TOGETHER:AUSTRIA - Homeland and identity
Homeland and identity were the subject of a school discussion in Salzburg with Sebastian Kurz, Musiker Hubert von Goisern and Integration Ambassador Razana Dürr-Mohideen
Wien (OTS) - On 23rd June Minister for Foreign Affairs and Integration Sebastian Kurz, musician Hubert von Goisern and Integration Ambassador Razana Dürr-Mohideen held a discussion with more than 200 school students in Salzburg on the topic of "Austria - our home". After the lively discussion came a showing of the film Österreich - Oben und Unten with music by Hubert von Goisern.
Kurz: Everyone can feel at home in Austria
Minister for Integration Sebastian Kurz said: "Everyone can feel at home in Austria, no matter where they're from. It's important that Austria becomes home for everyone who lives here, without them need to relinquish their roots. We want to motivate young people to deal actively with our homeland of Austria and thus find their place in our society."
Austrian musician Hubert von Goisern, who composed the soundtrack for Österreich - Oben und Unten, said: "My music should produce an understanding of the approach and attitude to life of the country from which I come. For me the word "homeland" isn't narrowly drawn, and it's not always to do with "feeling good". I've very quickly felt at home in many places, which made me realise that you have to do something about it yourself too."
ZUSAMMEN:ÖSTERREICH promoting integration in Austria's schools
Integration Ambassador Razana Dürr-Mohideen, who herself has roots in Sri Lanka, spoke about her integration in Salzburg and talked about her involvement with the ZUSAMMEN:ÖSTERREICH (Together:Austria) initiative: in her role as Integration Ambassador the hotel manager with her own background of migration visits schools to talk about the opportunities and challenges of living together, deconstructing prejudices and fostering motivation. ZUSAMMEN:ÖSTERREICH was founded in 2011 by Sebastian Kurz, to shine a light on successful ambassadors for integration as examples of successful integration. Today there are more than 300 volunteer ambassadors for the initiative, who between them have reached around 30,000 students with visits to more than 350 schools.
Students demonstrate what homeland is
Metres of snow can make you feel at home, just the same as a good kebab.
That will barely work in damp refugee camps.
The question surprised globetrotter Hubert von Goisern. At a concert in Kiel in north Germany, a member of the audience told him he should speak High German. While the musician was still thinking about how one would formulate Heast as ned in north Germany, the rest of the audience protested. "We understand you," they said. "You simply need to relax your ear. Then you get on fine everywhere", the musician said to the students in the full auditorium at Das Kino on Tuesday morning.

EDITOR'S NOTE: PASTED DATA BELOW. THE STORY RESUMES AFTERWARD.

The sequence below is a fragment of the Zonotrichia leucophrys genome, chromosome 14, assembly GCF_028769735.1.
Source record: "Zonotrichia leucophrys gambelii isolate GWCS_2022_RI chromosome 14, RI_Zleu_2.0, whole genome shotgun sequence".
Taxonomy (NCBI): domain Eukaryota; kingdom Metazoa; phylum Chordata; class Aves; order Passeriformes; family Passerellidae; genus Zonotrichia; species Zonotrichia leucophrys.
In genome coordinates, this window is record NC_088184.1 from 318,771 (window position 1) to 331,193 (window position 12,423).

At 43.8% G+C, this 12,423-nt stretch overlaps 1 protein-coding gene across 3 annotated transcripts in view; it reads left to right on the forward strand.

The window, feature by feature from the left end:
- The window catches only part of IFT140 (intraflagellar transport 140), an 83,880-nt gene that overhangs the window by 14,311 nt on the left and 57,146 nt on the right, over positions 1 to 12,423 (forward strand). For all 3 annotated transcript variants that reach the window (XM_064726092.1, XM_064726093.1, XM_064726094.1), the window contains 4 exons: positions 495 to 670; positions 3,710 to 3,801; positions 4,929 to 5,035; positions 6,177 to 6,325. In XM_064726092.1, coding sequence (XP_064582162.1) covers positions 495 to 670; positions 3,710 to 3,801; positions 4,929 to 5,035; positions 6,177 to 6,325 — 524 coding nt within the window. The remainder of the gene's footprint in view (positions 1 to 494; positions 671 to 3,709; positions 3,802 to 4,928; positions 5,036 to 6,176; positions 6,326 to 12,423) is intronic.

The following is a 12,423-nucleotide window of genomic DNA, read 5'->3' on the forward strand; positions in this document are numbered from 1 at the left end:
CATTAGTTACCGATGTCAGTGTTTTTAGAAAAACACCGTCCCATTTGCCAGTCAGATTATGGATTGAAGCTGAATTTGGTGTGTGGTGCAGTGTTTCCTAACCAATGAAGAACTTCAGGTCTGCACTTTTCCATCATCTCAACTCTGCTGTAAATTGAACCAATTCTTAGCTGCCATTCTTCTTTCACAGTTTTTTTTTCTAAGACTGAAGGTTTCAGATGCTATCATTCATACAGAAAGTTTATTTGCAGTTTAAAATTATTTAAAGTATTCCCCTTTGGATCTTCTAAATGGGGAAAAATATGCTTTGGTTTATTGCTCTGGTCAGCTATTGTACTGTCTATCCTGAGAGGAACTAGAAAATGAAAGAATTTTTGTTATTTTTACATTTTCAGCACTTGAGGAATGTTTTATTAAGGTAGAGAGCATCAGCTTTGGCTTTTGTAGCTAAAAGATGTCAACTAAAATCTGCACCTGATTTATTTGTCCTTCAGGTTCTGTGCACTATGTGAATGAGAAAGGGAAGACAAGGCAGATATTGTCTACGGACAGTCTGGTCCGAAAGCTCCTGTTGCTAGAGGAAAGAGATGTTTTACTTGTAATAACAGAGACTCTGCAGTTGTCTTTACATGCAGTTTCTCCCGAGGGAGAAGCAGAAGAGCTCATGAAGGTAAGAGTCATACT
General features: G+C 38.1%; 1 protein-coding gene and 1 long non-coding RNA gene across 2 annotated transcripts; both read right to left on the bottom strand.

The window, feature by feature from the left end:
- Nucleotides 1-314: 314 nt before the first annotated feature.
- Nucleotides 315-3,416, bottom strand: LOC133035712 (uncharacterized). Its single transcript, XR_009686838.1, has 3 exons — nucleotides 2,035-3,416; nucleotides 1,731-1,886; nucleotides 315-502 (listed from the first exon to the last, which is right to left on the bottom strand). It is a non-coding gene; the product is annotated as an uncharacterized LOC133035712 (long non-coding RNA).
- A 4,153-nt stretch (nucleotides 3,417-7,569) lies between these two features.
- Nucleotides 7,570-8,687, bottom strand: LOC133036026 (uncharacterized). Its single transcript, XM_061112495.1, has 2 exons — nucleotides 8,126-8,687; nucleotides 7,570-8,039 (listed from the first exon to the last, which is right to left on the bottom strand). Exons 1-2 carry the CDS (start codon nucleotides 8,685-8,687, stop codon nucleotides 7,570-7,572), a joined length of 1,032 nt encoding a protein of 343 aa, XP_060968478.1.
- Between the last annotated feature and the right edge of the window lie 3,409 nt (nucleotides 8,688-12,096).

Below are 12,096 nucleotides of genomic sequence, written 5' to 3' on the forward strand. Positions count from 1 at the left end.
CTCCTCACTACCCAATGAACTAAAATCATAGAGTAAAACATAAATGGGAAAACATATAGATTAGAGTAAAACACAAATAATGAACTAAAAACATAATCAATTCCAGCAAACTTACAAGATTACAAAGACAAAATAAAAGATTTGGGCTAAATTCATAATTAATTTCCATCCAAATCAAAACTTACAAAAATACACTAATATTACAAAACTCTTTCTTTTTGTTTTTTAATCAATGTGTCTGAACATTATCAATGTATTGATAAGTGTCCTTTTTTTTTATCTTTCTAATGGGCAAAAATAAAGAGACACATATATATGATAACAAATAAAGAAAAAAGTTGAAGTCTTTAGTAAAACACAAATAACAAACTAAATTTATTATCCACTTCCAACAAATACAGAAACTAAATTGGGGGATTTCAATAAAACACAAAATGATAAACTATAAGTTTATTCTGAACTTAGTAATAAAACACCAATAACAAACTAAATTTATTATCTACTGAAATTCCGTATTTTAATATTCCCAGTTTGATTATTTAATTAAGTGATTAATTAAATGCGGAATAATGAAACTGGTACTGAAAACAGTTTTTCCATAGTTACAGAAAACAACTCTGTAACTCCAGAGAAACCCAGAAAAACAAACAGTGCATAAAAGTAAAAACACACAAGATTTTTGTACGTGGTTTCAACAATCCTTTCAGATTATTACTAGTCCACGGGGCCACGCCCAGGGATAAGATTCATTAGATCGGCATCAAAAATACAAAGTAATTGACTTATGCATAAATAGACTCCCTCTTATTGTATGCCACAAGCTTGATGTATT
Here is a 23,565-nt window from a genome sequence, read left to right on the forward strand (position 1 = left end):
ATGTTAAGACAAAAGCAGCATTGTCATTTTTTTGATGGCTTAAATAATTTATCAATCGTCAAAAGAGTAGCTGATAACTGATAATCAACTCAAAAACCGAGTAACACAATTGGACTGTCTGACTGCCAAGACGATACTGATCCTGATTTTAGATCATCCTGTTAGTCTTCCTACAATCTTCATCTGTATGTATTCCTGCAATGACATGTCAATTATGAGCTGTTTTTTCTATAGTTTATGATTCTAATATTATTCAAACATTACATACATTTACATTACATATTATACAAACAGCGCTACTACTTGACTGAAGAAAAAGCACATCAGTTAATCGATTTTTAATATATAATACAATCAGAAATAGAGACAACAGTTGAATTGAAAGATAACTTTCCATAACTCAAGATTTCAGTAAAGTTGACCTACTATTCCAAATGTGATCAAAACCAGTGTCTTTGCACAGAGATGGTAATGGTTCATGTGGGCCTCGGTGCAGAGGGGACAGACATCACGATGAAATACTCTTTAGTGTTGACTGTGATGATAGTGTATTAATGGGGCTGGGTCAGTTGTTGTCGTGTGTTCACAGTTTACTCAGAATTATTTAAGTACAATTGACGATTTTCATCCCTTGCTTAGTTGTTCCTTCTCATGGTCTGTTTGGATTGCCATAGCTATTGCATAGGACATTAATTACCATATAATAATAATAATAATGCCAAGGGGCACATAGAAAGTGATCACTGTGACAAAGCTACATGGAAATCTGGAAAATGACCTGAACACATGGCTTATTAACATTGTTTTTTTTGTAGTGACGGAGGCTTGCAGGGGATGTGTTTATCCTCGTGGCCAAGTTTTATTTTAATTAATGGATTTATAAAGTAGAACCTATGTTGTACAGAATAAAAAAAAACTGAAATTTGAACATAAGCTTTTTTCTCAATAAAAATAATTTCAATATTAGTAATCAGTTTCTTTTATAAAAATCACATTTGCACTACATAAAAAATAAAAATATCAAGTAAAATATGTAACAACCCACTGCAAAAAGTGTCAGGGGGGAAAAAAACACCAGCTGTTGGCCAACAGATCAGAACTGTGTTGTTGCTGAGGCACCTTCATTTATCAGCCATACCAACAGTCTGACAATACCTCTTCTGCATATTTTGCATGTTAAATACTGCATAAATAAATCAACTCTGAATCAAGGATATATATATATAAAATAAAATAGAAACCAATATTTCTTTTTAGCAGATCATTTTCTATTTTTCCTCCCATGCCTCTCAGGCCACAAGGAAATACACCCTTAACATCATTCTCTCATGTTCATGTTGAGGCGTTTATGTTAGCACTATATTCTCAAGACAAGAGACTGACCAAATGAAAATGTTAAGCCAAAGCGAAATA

The Ministry for Integration organised the event for students to be able to discuss the subject of homeland with Minister Sebastian Kurz (ÖVP) and Hubert von Goisern. For the musician, homeland is not tied to one place, but is rather a feel of familiarity. "For example, I've been to Greenland several times. On my most recent visits, I really felt at home. My homeland is constantly growing." Student Marie, from the Schule für Kindergartenpädagogik sees things in a similar way. "Home isn't a particular place, but rather the feeling that of comfort. I get that on holiday too."
Razana Dürr-Mohideen didn't feel at all at home during her first days in Austria. She came to Europe from Sri Lanka in the 1980s. "The snow was metres deep and it was freezing cold. We weren't familiar with that where we came from." But Austria soon became her home. What helped in particular was that she attended an Austrian school and quickly learned the language. Razana Dürr is on of 300 Integration Ambassadors from the ministry. Their task is to show that there are many examples in Austria of people with migrationary backgrounds who have successful lives. Razana Dürr is the manager of Motel One in Salzburg.
The audience pricked up their ears when Hubert von Goisern said it's difficult for him to feel at home in Salzburg at the moment. "I've often had the feeling that I don't belong. It's difficult to be part of society here." Student Erik from the Wirtschaftskundliches Realgymnasium couldn't let that stand. He had often seen how fellow pupils from other countries quickly made a connection. "What's important is to talk to each other a lot. Then it works at school just as it does in a football club."
Maximilian from the Christian-Doppler-Gymnasium wanted to know what Foreign Minister Kurz thought of the tent cities, which were constructed at the police department for refugees. "Can you explain that? Here we get the impression that the tent city is the work of an overextended ministry." The great round of applause showed that many of his fellow students shared his opinion.
Kurz justified the tent city, saying that Interior Minister Johanna Mikl-Leitner (ÖVP) had been left to work alone for too long. In the short term, there had been no other solution. "And we didn't want the kind of situation seen in France, where refugees are sleeping in the underground, or camping in the wild." He started an initiative to help refugees integrate into Austria. This year an additional 10,000 German language courses are available.
Nadile from the Christian-Doppler-Gymnasium had seen for herself the situation in the tent camp. Her impression: "The refugees have no clothes, no kettles. They're traumatised and need our help. Each one of us should make a contribution." She too earned great applause for this appeal.
There was also something to make people smile. A young student asked the Integration Minister whether he liked eating kebabs. Yes, he said. "If it's made well."